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ASP.NET WEB API BEST PRACTICES
Description In this blog we will see that what all things we should keep in our mind while creating Web API project and what are the best practices of using ASP.NET Web API.   No. of Views     1958
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Author Sumit Gupta   Posted On     20 Nov 2014
Tags ASP.NET,C#,Visual Studio,ASP.NET 4.5    

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Here are some of ASP.NET WEB API best practice that should be follow while developing RESTful applications on the .NET Framework:

 

CREATE LOGICAL RESOURCES AND USE RESTFUL URLS

The key principles of REST involve separating your API into logical resources. These resources are manipulated using HTTP requests where the method (GET, POST, PUT, PATCH and DELETE) has specific meaning.

 

USE NOUNS NOT VERBS FOR RESOURCE

One major rule of API design is to use Nouns for resources. Nouns make URL more meaningful and make more sense from the perspective of the API consumer.For example:

GET /ticketing/1


Instead of using ticketing in URL use tickets.
GET /tickets/1

Should reveal action

 

THE ENDPOINT NAME SHOULD BE PLURAL

Try to keep the URL format consistent and always use a plural. If possible, try to avoid odd pluralization like person/people and goose/geese.

 

TWO BASE URLS PER RESOURCE

Create two base URLs per resource, one for multiple values and one for the specific value.

For Example: To retrieves all tickets
GET /tickets

To retrieves ticket with Id 1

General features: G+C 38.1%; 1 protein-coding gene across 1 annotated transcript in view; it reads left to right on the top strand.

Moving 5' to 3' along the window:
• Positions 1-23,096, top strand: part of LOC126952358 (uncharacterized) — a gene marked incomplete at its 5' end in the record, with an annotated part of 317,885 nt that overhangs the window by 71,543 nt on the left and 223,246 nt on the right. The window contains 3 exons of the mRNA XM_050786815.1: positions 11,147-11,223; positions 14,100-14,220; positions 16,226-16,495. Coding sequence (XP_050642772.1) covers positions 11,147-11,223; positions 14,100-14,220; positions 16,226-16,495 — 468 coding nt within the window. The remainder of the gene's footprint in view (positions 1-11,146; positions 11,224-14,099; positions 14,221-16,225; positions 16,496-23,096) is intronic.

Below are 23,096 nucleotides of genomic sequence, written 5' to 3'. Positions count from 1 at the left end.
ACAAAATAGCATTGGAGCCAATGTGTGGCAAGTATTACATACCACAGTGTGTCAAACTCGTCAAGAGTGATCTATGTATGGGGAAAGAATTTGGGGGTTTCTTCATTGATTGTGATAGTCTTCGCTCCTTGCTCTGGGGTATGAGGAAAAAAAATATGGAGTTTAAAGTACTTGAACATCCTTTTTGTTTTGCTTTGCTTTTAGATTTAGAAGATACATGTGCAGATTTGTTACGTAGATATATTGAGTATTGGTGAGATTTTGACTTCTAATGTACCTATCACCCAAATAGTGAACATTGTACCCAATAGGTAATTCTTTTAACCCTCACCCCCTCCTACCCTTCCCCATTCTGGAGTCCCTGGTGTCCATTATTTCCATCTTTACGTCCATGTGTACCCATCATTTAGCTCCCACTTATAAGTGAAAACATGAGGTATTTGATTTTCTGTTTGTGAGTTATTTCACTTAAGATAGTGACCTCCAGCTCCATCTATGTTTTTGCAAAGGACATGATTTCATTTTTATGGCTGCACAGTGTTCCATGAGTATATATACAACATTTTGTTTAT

GET /tickets/1

 

RESOURCE ASSOCIATIONS

Your APIs should be very intuitive when you're developing them for associations. The following URL intuitively suggests that it's requesting a training that's delivered by a trainer with an ID of 14 and training with ID 114:

GET /trainers/14/trainings

We have traversed two levels in this URL. One level is the trainer, and the second level is the training that the trainer is providing.

 

URL COMPLEXITY

It's highly recommended to use a query string to reduce the complexity of a URL that has several different associations. The following shows complicated and unintuitive to the user:

GET /trainers/12/trainings/11/zip/75080/city/richardson/state/tx

The following shows a better way to write a query string:
GET /trainers/12/trainings/11?zip=75080&city=richardson&state=tx

 

ERROR FORMAT

An error format is very important and there's a need to have a particular error format across the board in a company. Let's consider an error format such as the following:

{
       "http_code": "401",
       "message": "Authentication needed",
       "internal_error_code" : "123",
       "Error" : http:// chanderdhall.com/wiki/errors/123
}

 

The property names such as "internal_error_code" can be made shorter such as "code." The reasons that these property names are longer are so that they are also self-explanatory. In the example above, 401 is nothing but the HTTP error code and 123 is an internal error code details to which could be found at the details_url. This has an added advantage for the user to understand the error better.

 

CREATE & UPDATE SHOULD RETURN A RESOURCE REPRESENTATION

In case of a POST that resulted in a creation, use a HTTP 201 status code and include a Location header that points to the URL of the new resource. And in case of PUT and PATCH that resulted in an update, return the resource representation in response. This prevents an API consumer from having to hit the API again for an updated representation.

 

PREFER TO USE JSON RESPONSE OVER XML RESPONSE

From the point of view of API consumer, JSON response should be used instead of using XML because XML is verbose, hard to parse, hard to read and in term of response size there is big difference between JSON and XML.

 

COMPRESSION

Enable gzip compression on IIS to compress your API output as it plays a major role in bandwidth savings.

 

VERSIONING

Always version your API. Versioning helps you iterate faster and prevents invalid requests from hitting updated endpoints. It also helps smooth over any major API version transitions as you can continue to offer old API versions for a period of time.